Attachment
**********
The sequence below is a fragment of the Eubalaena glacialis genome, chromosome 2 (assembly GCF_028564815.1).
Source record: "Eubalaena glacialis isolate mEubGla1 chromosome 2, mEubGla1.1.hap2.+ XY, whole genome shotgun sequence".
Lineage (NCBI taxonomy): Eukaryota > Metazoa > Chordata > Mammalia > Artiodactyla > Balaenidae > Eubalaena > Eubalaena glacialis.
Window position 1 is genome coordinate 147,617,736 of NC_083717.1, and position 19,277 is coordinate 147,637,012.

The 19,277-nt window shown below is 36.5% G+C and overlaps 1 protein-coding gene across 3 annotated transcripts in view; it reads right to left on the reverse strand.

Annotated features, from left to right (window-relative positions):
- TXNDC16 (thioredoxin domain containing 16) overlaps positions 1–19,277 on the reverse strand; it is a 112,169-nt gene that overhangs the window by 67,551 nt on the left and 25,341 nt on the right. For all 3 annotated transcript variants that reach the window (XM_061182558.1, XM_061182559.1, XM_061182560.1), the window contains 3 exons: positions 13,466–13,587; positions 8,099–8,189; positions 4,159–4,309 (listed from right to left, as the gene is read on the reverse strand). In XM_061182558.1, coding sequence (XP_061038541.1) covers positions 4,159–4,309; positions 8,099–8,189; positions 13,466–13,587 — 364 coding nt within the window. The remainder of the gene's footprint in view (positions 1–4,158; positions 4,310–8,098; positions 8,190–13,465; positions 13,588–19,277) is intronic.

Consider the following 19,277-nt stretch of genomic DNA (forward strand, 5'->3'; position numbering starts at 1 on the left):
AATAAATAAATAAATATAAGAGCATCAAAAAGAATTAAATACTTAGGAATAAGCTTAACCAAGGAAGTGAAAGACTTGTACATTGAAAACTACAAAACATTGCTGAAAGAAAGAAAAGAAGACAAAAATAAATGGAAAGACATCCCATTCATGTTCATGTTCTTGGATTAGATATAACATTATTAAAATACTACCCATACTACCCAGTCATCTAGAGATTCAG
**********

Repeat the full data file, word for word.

The sequence below is a fragment of the Eubalaena glacialis genome, chromosome 2 (assembly GCF_028564815.1).
Source record: "Eubalaena glacialis isolate mEubGla1 chromosome 2, mEubGla1.1.hap2.+ XY, whole genome shotgun sequence".
Lineage (NCBI taxonomy): Eukaryota > Metazoa > Chordata > Mammalia > Artiodactyla > Balaenidae > Eubalaena > Eubalaena glacialis.
Window position 1 is genome coordinate 147,617,736 of NC_083717.1, and position 19,277 is coordinate 147,637,012.

The 19,277-nt window shown below is 36.5% G+C and overlaps 1 protein-coding gene across 3 annotated transcripts in view; it reads right to left on the reverse strand.

Annotated features, from left to right (window-relative positions):
- TXNDC16 (thioredoxin domain containing 16) overlaps positions 1–19,277 on the reverse strand; it is a 112,169-nt gene that overhangs the window by 67,551 nt on the left and 25,341 nt on the right. For all 3 annotated transcript variants that reach the window (XM_061182558.1, XM_061182559.1, XM_061182560.1), the window contains 3 exons: positions 13,466–13,587; positions 8,099–8,189; positions 4,159–4,309 (listed from right to left, as the gene is read on the reverse strand). In XM_061182558.1, coding sequence (XP_061038541.1) covers positions 4,159–4,309; positions 8,099–8,189; positions 13,466–13,587 — 364 coding nt within the window. The remainder of the gene's footprint in view (positions 1–4,158; positions 4,310–8,098; positions 8,190–13,465; positions 13,588–19,277) is intronic.

Consider the following 19,277-nt stretch of genomic DNA (forward strand, 5'->3'; position numbering starts at 1 on the left):
AATAAATAAATAAATATAAGAGCATCAAAAAGAATTAAATACTTAGGAATAAGCTTAACCAAGGAAGTGAAAGACTTGTACATTGAAAACTACAAAACATTGCTGAAAGAAAGAAAAGAAGACAAAAATAAATGGAAAGACATCCCATTCATGTTCATGTTCTTGGATTAGATATAACATTATTAAAATACTACCCATACTACCCAGTCATCTAGAGATTCAG